Employment Matters Newsletter, Spring 2016
Date: Spring 2016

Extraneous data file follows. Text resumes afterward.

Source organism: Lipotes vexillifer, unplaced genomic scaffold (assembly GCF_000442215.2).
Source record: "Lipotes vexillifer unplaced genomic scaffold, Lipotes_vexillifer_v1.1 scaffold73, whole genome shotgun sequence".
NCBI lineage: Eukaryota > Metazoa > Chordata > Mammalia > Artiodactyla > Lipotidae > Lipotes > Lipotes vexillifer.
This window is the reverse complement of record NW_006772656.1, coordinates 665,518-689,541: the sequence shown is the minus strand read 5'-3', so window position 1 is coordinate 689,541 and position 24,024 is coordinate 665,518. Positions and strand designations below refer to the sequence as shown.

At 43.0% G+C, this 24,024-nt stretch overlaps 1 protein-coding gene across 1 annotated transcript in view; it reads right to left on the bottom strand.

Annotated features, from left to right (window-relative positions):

Spring 2016 • firstname.lastname@example.org • jamsadr.com/employment • 800.352.5267 • Page 1 VOL. I, SPRING 2016 IN THIS ISSUE Employee versus Independent Contractor: The Latest ...... page 1 ADR Options in Employment Trade Secret Matters ......... page 1 Classification of Laborers in the Sharing Economy .... page 4 Sandquist: Who Decides? .. page 5 (Continued on page 2) (Continued on page 3) Employee versus Independent Contractor: The Latest By Joel M. Grossman, Esq. ADR Options in Employment Trade Secret Matters By Hon. James Epstein (Ret.) Courts have been dealing with the issue of whether a worker is considered an employee or an independent contractor for many years. The common law established specific rules, which have guided the courts for decades. S.G. Borello & Sons, Inc. v. Department of Industrial Relations. Among other factors to be considered un- der the common law test are whether the worker or the principal supplies the tools and instrumentalities for the work, whether the worker has a separate business, wheth- er the worker is permanent or temporary and, most important, whether the principal maintains the right to control the worker in performing his or her assigned task. But in the new economy, the common law tests may not work as well. A good example is a driver for Lyft or Uber. On the one hand, she provides her own vehicle Non-compete agreements, restrictive covenants and trade secret issues are rapidly expanding areas in employment law. They present litigation challenges that make mediation an attractive alternative for parties on both sides. Typical scenarios for the disputes involve a departing officer, executive or employee and an employer who views the circum- stances of the departure as a violation of an employment contract term. After the usual saber-rattling by the parties and/or their attorneys, often one side files for a temporary restraining order (TRO) to be heard on an expedited basis. The lawyers scramble to parse the employment agree- ment and investigate facts to support or oppose the imposition of the extraordinary relief sought in the TRO. Areas of concern include, first and foremost, the enforce- ability of the terms. These often turn on the reasonableness of the restrictions in time and scope, as well as the absence or presence of contractual consideration for the agreement. Courts across the country continue to struggle with these issues. In Illinois, for example, recent court decisions reveal Spring 2016 • email@example.com • jamsadr.com/employment • 800.352.5267 • Page 2 and fuel, and sets her own hours. If she feels like going to Brazil for a few weeks, she can do that. If her passenger wants to be driven to the airport, she can take any route she prefers; she need not ask her supervisor the preferred route. She is also free to pursue other employment. In fact, many Lyft drivers also drive for Uber, which indicates that they are pursuing their own business. Based on these facts, the drivers seem to be independent contractors. On the other hand, the drivers are not permitted to set rates; only the company can do that. In addition, drivers are not allowed to arrange for a pickup at a designated time in the future; they can take an assignment only at the time a passenger uses his or her mobile device to hail a ride.¹ These facts tend to indicate that the drivers are under the control of the company and are therefore employees. It is clear that the old common law rules for determining when a worker is an employee or an independent contractor are simply outdated in the new econ- omy. Indeed, the U.S. Department of Labor’s Wage and Hour Division recently issued an extensive memorandum on the issue, and it rejected the common law test. In an Administrator’s Interpre- tation issued on July 15, 2015, by Wage and Hour Division (WHD) Administrator David Weil, he states that instead of the common law test, federal courts inter- preting the Fair Labor Standards Act (FLSA) must utilize the multi-factorial economic realities test.² The economic realities test focuses on “whether the worker is economi- cally dependent on the employer or in business for him- or herself.” The WHD goes on to say that using the economic realities test instead of the common law control test is consistent with the FLSA’s definition of an employee as someone who is “suffered or permitted to work,” as opposed to looking at the degree of control the employer has over the employee. These unusual words are simply a way of saying that the employer knowingly allows a worker to perform services for it. The WHD says that the “suffer or permit” standard is much broader than the “right to control” common law standard, so more workers would likely be deemed employees under the “suffer or permit” rule. If one looks at workers under the eco- nomic realities test, which asks whether the worker is economically dependent on the employer, then issues such as control are clearly far less important and are certainly not definitive. As the WHD states, “In applying the economic realities factors, courts have described independent contractors as those workers with economic independence who are operating a business of their own. On the other hand, workers who are economically dependent on the employer, regardless of skill level, are employees covered by the FLSA.” Apart from federal law, new develop- ments in state law are worth noting. For example, California enacted Labor Code section 226.8, which adds specific penalties for an employer who “willfully” misclassifies an employee as an inde- pendent contractor; namely, no less than $5,000 and no more than $15,000 per violation. If it is determined that the employer is engaged in a pattern or practice of misclassifying employees as independent contractors, the penalties go up to no less than $10,000 and no more than $25,000 per violation. In addition, if an employer misclassifies an employee as an independent contractor, the employee can sue to recover wages for missed meal and rest periods and unpaid overtime. And perhaps most dangerous of all, the IRS may come down hard on a company that it believes has falsely classified employees as inde- pendent contractors, with the possibility of that company having to pay those employees’ back taxes plus penalties. What does all this mean for a company wishing to hire a worker and needing to determine whether to classify him or her as an employee or an independent contractor? The law clearly is moving in the direction of employment status, and the penalties and risks of litigation are growing. Employers need to be more cautious than ever and err on the side of employment when at all possible. • Joel M. Grossman, Esq. is a mediator and arbitrator with JAMS in Southern California and focuses on employment and entertainment law. He can be reached at jgrossman@ jamsadr.com. ¹ This last fact may change as part of a tentative settlement of the Lyft class action. ² WHD Administrator’s Bulletin No. 2015-1, July 15, 2015.Spring 2016 • firstname.lastname@example.org • jamsadr.com/employment • 800.352.5267 • Page 3 disagreements over whether to apply a bright-line rule for determining adequate consideration for a restrictive covenant, or whether to assess it on a case-by- case basis. Assuming the presence of adequate consideration for the contract, judges proceed to consider whether the restrictions on the departing employee are reasonable as to time and scope. These determinations vary widely based upon the profession or industry involved, the duties of the employee, his or her access to confi dential data and the pro- spective harm to each of the parties and the public. They also vary widely based upon the orientation of the presiding judge. One judge’s view of equity may be signifi cantly different from another’s. Following the TRO hearing, both the work and cost increase as the parties prepare for the preliminary injunction hearing and, ultimately, trial. Discovery presents specialized problems involving attempts to dig into company emails –including battles over limitations on the number of terms to be searched and forensic investigations of computer hard drives and other data storage systems– crucial matters of confidentiality, the scope of protective orders and other complicated matters. Discovery can also lead to attempts to depose customers and later call them to testify. This area requires parties to exercise careful judgments on the impact on their vital business interests of going forward with the litigation. Putting customers on the spot can inconvenience and irritate them and harm relationships with the party. In trade secret cases, the parties must grapple with risks of potentially exposing confidential information to competitors or customers given the imperfections of protective orders. Judges must decide whether the trade secrets are truly secret. This often involves exposing them in the litigation and having compa- ny executives deposed on what makes them valuable or unique. Proving prospective damages can be diffi cult. If part of a claim is loss of customers, would they have left anyway? Are the trade secrets the employer is seeking to protect or recover for really signifi cant? Mediation has significant bene fi ts in general litigation, and even more in matters involving restrictive cove- nants, non-competes and trade secrets. As in all cases, a mediated solution is, by definition, one that each party can accept. The risk of a wholly intolerable result in a court decision is completely eliminated. As always, legal costs are sharply reduced from what full discovery motion practice and trial would require. Oppor- tunities for confi dentiality and creative resolution terms exist that would not be available to a court. Mediation provides significantly greater advantages in these complex matters. It eliminates the risk that the restrictions this employee has agreed to will be declared unreasonable and unen- forceable by a judge. Correspondingly, an adverse ruling can destroy the deterrent effect on other employees considering separation in a manner that a confi dential settlement with one employee may not. Additionally, a mediated settlement can prevent the involvement of cus- tomers in litigation and the danger of exposing confidential data to them and competitors. It is important to select neutrals who have significant experience in this type of matter. They understand the issues and are sensitive to the concerns of both sides. They can articulate the hurdles each side will face and, when asked, evaluate the strengths and weaknesses for the parties. When the parties are in contact before a TRO is filed, they may benefit from beginning mediation immediately. If a TRO has been filed, the best time for mediation may be between the ruling and before great expense and damage are incurred preparing for the prelimi- nary injunction hearing. Considering whether mediation can benefit your client in these complex equitable matters is a worthwhile exercise. • James Epstein (Ret.) is a JAMS panelist, based in Chicago. He retired from the Illinois circuit and appellate courts after serving for 15 years. He can be reached at email@example.com. ADR Options in Employment Trade Secret Matters (Continued from page 1)Spring 2016 • firstname.lastname@example.org • jamsadr.com/employment • 800.352.5267 • Page 4 The sharing economy is now a rec- ognized sector of the world economy. Businesses and individuals have embraced this new economy to exchange and share privately owned goods and services. Many of these “exchanges” have grown from neigh- borhood cooperatives into national and international enterprises. The sharing economy covers a wide range of busi- ness models, from peer-to-peer networks like Airbnb to business-to-peer networks like Zipcar. As they have grown, many of these enterprises have developed rules that control the activities of individuals who participate in them. A healthy debate has emerged over when the amount of control over the laborers transforms the enterprise from a cooperative to an employer. Traditionally, any person who performs labor for an enterprise is classified as either an employee or an independent contractor, depending on the level of control. If an enterprise exercises control over the details of how activities are performed, including the means and manner for performing them, an employment relationship is recognized. If control over the details of the activity rests with the laborer, as distinct from the end result only, the relationship is likely to be recognized as that of an independent contractor. Under the Fair Labor Standards Act (FLSA), the U.S. Department of Labor uses an economic realities test that focuses of “whether the worker is economically dependent on Judge James Ware (Ret.) is a full- time arbitrator and mediator with JAMS. Prior to joining JAMS, he spent 24 years as a judge and 16 years as a civil litigator. He can be reached at email@example.com. the employer or in business for him- or herself.” DOL Administrator’s Interpretation No. 2015-1 (issued July 15, 2015); S. G. Borello & Sons, Inc. v. Department of Industrial Relations. As Douglas J. Farmer points out in California Employment Law: The Complete Survival Guide, “Failure to classify a laborer correctly can result in failure to comply with a multitude of employment laws, tax laws, employee benefit plan obligations and other legal requirements.” For example, the California Fair Employment and Housing Act (FEHA) prohibits discrimination in the workplace, but independent con- tractors are excluded from its coverage. The severe consequences for misclas- sification have led many companies to ask Human Resources professionals or lawyers or a neutral to conduct a periodic assessment of its practices. The labor relationships involved in the sharing economy have introduced new classification issues. In this current economy, some enterprises do not conduct a neutral classification analysis because they do not regard themselves as being in an employment relation- ship. In their contracts, they describe themselves as providers of technology that facilitate peer-to-peer exchanges. Reliance on contractual definitions is dangerous because the conduct of the parties, not a written contract, defines the proper classification. Some sharing enterprises do not define themselves as employers, because labor is not being supplied to the enterprise, but is instead supplied by one user of the technology to another user. More- over, the meaning of “user” or “par- ticipant” can vary between modalities. In the room-sharing enterprise Airbnb, hosts and guests are both called users. In the ride-sharing enterprises Lyft and Uber, only riders are called users. As sharing enterprises have come to see that consumers react to the quality of service, these enterprises have intro- duced standards of conduct that hosts or drivers have to follow. The enterprises are trying to stay on the independent contractor side of the line between enforcing standards of conduct and leaving things up to the participants. Classification carries significant consequences for laborers. For inde- pendent contractors, there are no salary restrictions or minimum work-time rules. On the other hand, many rules and regulations protecting laborers are not applicable to them. Of course, there is always the possibility that as the enterprise becomes more economically dependent on them, the laborers can organize and together demand more from the enterprise. The Berwick v. Uber administrative action and the O’Connor v. Uber class action presently pending before the Ninth Circuit and U.S. District Court in San Francisco, respectively, are being carefully watched by the labor-manage- ment bar because they add new insight into how classification disputes arising out of the sharing economy might be resolved. • Classification of Laborers in the Sharing Economy By James Ware, U.S. District Judge (Retired)Spring 2016 • firstname.lastname@example.org • jamsadr.com/employment • 800.352.5267 • Page 5 Employees or former employees who have signed pre-dispute arbitration agreements as a condition of employ- ment often file class actions against their employers in court. If the employer moves to compel arbitration in a timely manner and the agreement is found to be enforceable, the court must compel arbitration under the Federal Arbitration Act (FAA) and/or the California Arbitra- tion Act (CAA). Many employers file motions to compel arbitration on an individual (non-class) basis, and trial courts routinely grant such motions without seeming to realize that they present two distinct questions: (1) Is the arbitration agreement en- forceable? And (2) does the arbitration agreement permit class proceedings? The second question presents its own predicate question: Does the court have authority to decide it, or is it a question for the arbitrator? If the arbitration agreement contains a broad delegation clause, the sec- ond question is to be decided by the arbitrator. Howsam v. Dean Witter Reynolds, Inc. (The question whether the parties have submitted a particular dispute to arbitration, i.e., the question of arbitrability, is an issue for judicial determination unless the parties clearly and unmistakably provided otherwise.) Here is an example of such a clause: The Arbitrator, and not any federal, state or local court or agency, shall have exclusive authority to resolve any dispute relating to the interpretation, applicability, enforceability or formation of this Agreement, including...any claim that all or any part of this Agreement is void or voidable. Sandquist: Who Decides? By Debby Saxe, Esq. This kind of clause gives the arbitrator authority to decide the second question, whether or not it is considered to be a question of arbitrability, because parties clearly and unmistakably delegated that question to the arbitrator. Rent-A-Cen- ter, West, Inc. v. Jackson. Some courts fi nd a clear and unmistakable intent for the arbitrator to decide such ques- tions from the fact that an arbitration agreement references the AAA or JAMS Employment Rules, both of which say zit is up to the arbitrator to decide if class arbitration is available. Yahoo!, Inc. v. Iversen (incorporation by reference of the AAA Supplementary Rules constitutes clear and unmistakable agreement to have the arbitrator decide questions regarding the arbitrability of classwide claims); Hartley v. Superior Court; Universal Protection Service, L.P. v. Superior Court.Spring 2016 • email@example.com • jamsadr.com/employment • 800.352.5267 • Page 6 If the arbitration agreement does not contain a clear and unmistakable delegation of the second question to the arbitrator, Howsam requires a court to determine if the second question is a question of arbitrability for the court to decide or, instead, a procedural question for the arbitrator to decide. This is easier said than done. In Green Tree Financial Corp. v. Bazzle, a plurality of the United States Supreme Court Justices said the question of whether an arbitration agreement permits class arbitration is a procedural question to be decided by the arbitrator, not the court. However, there was no majority opinion on that subject in Bazzle, and the United States Supreme Court’s subsequent decisions in Stolt-Nielsen S.A. v. AnimalFeeds Int’l Corp. and Oxford Health Plans LLC v. Sutter almost always are inapposite because the parties in Stolt-Nielsen had stipulated that they had reached no agreement on the subject of class arbitration and the parties in Sutter had stipulated that it was up to the arbitrator to decide whether or not the agreement permitted class arbitration. These are unusual circumstances. More often, the plaintiff argues that the agreement per- mits class arbitration, and the defendant argues that it does not; thus, the parties do not agree about whether it is up to the court or the arbitrator to decide. The plurality in Bazzle (Justices Breyer, Scalia, Souter and Ginsburg) found that the question of whether an arbitration agreement permits class arbitration is a procedural question. However, the U.S. Supreme Court went out of its way in Stolt-Nielsen and Sutter to emphasize that there was no majority opinion on the subject in Bazzle and the federal courts of appeal are split. The Tenth Circuit has held it is a procedural question for the arbitrator (Quilloin v. Tenet Health Sys- tem), while the Third and Sixth circuits have concluded that it is a “gateway” issue for the court. Opalinski v. Robert Half International, Inc. (holding that the availability of classwide arbitration is a substantive question of arbitrability to be decided by the court); Huffman v. The Hilltop Companies, LLC; and Reed-Else- vier, Inc. v. Crockett (gateway questions are fundamental to the manner in which the parties will resolve their dispute). The California Supreme Court is poised to provide an answer. It has granted review in several cases presenting the question, and the lead case, Sandquist v. Lebo Automotive, Inc., has been fully briefed since last April. In Sandquist, the trial court granted a defendant’s motion to compel arbitration of a putative class action on an individual (non-class) basis, and the Court of Appeal reversed, finding the trial court had no authority to decide whether or not the arbitration agreement permits class arbitration, because it is a procedural question for the arbitrator. The California Supreme Court has not yet scheduled a date for oral argument in Sandquist. • Deborah Saxe, Esq. is an arbitrator and mediator affiliated with JAMS, based in Southern California. She arbitrates and mediates all kinds of disputes, with a special expertise in employment matters, including ERISA and wage- and-hour class actions. She can be reached at firstname.lastname@example.org.